File away the excess solder from the front and back. Use some 300 grit sand paper to clean off the last of the remaining excess.

Polish the heads with 2000 grit sand paper, polishing compound, and a polishing wheel.

Step 5: Prepare the Backings

Trim the backing down to size. I compared the length to some earrings my wife has.

File the ends of the backings until no sharp edges are left behind.

Borrow some backings from an old pair of earrings and place them on your new earrings.

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    37 Discussions

    I love this but I think I need a video. It looks so easy to do and something I need to learn. Most of my soldering is done in the kiln. I have made fine silver jumprings with my mini-torch b/c you don't need flux etc. Just heat until the silver 'jumps' together. You have to have a good set of cutters though so the metal will touch as flush as possible. thanks, I'm going to see if I can do this using your method. Jan

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    neilh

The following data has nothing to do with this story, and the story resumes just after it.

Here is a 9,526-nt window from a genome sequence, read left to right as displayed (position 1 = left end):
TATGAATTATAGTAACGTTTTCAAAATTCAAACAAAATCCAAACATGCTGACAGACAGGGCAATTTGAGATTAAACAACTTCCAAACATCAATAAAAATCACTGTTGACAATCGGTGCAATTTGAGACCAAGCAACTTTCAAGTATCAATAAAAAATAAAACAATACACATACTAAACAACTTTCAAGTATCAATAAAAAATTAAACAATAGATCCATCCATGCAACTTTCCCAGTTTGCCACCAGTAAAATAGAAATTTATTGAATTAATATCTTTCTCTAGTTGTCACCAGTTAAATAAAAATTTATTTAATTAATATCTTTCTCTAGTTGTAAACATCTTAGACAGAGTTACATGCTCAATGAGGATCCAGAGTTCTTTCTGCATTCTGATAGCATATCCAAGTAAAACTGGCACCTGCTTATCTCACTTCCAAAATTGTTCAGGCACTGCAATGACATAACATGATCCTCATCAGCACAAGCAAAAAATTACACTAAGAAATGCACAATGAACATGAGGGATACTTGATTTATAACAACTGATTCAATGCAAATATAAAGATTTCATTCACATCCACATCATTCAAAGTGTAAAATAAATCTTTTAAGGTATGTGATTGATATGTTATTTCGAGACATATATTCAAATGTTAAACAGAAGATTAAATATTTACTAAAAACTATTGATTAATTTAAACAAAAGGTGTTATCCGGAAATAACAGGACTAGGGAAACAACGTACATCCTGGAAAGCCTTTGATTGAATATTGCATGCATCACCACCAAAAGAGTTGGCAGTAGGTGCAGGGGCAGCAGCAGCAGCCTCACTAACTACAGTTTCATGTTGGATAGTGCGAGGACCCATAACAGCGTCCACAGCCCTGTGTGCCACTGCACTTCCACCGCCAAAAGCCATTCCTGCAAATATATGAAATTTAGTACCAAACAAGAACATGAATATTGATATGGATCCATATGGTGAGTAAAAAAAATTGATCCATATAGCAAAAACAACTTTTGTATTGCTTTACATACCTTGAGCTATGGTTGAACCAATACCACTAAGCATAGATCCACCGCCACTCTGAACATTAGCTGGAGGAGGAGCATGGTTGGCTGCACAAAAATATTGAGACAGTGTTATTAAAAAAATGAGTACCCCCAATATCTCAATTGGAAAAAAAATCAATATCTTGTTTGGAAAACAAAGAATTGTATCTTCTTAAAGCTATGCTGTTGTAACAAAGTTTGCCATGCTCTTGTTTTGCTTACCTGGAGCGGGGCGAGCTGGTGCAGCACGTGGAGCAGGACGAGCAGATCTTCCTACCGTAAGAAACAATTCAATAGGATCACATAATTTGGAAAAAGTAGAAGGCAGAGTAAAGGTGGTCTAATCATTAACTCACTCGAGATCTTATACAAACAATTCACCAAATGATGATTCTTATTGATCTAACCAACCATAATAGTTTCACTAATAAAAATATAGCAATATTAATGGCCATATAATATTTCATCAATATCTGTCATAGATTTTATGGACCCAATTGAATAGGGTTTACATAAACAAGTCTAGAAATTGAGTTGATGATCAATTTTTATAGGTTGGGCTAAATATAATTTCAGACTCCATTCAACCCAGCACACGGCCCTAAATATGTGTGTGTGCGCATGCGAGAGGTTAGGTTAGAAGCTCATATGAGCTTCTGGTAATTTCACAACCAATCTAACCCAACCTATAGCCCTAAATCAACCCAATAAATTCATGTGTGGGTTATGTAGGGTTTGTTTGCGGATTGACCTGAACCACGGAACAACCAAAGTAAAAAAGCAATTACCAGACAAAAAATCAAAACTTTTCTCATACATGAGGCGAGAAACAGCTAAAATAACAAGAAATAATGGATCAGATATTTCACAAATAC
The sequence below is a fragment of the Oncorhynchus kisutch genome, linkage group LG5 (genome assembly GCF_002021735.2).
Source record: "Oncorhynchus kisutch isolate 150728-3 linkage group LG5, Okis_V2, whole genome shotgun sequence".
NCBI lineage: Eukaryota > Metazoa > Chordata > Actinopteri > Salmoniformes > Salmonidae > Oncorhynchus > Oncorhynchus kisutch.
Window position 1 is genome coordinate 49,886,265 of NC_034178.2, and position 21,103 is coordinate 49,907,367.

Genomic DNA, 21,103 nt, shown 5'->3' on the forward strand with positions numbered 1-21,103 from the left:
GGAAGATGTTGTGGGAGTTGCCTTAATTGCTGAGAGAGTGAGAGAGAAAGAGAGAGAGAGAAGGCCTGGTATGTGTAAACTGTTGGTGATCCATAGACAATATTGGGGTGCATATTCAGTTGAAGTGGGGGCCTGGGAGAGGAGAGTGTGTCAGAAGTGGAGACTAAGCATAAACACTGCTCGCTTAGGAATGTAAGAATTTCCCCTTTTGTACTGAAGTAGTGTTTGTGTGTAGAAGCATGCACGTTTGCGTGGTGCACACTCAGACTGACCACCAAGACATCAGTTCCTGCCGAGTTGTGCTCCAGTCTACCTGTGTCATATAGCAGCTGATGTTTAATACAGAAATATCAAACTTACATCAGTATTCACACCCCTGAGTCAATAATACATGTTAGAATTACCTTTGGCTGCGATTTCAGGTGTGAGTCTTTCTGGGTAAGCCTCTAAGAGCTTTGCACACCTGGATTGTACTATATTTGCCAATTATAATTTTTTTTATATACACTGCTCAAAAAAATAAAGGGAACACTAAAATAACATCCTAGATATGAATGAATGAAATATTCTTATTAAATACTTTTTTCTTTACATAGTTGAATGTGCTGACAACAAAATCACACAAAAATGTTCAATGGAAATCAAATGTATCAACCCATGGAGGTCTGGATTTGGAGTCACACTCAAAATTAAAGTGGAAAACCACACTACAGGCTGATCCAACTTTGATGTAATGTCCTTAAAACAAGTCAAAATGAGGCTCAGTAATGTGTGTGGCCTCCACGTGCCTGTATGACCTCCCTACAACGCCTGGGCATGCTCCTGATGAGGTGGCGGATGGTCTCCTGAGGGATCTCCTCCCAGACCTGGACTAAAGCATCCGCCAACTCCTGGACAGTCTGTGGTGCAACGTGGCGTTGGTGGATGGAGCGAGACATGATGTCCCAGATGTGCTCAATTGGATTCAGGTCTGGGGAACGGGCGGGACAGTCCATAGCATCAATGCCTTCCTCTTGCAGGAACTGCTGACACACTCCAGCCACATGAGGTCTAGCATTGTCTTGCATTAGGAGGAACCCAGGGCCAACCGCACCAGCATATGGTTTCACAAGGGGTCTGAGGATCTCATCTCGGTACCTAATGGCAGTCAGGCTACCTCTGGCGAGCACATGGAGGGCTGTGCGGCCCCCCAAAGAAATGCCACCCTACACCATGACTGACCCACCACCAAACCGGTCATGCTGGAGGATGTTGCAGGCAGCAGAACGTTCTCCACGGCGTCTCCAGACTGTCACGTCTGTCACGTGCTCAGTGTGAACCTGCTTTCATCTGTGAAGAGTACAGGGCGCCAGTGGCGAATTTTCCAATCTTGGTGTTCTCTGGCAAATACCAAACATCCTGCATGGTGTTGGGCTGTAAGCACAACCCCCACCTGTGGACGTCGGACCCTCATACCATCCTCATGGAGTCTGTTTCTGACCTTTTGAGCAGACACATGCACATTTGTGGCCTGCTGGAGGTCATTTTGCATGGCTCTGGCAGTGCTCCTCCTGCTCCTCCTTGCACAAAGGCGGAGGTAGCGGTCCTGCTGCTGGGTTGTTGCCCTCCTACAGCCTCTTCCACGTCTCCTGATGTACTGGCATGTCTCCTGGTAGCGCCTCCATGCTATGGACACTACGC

7 years ago on Introduction

    Nice Instructable! I tried one based on a magnet back. First I used a stainless steel screw, but I could not get the solder to flow at all. Then I found a zinc plated one of the next size up, #8 --- my stainless one was a #6 --- For a first cut it came out pretty good. Picture attached.

    I also, since I had some wire, tried the woven pendant ible from the same author. That was fun.

    Earring-1.jpg
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    redorchestra

    7 years ago on Step 5

    One thing that would move this from a great 'ible, to an awesome 'ible would be to make backings out of the screw!

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    I've made pins/backers from scratch before...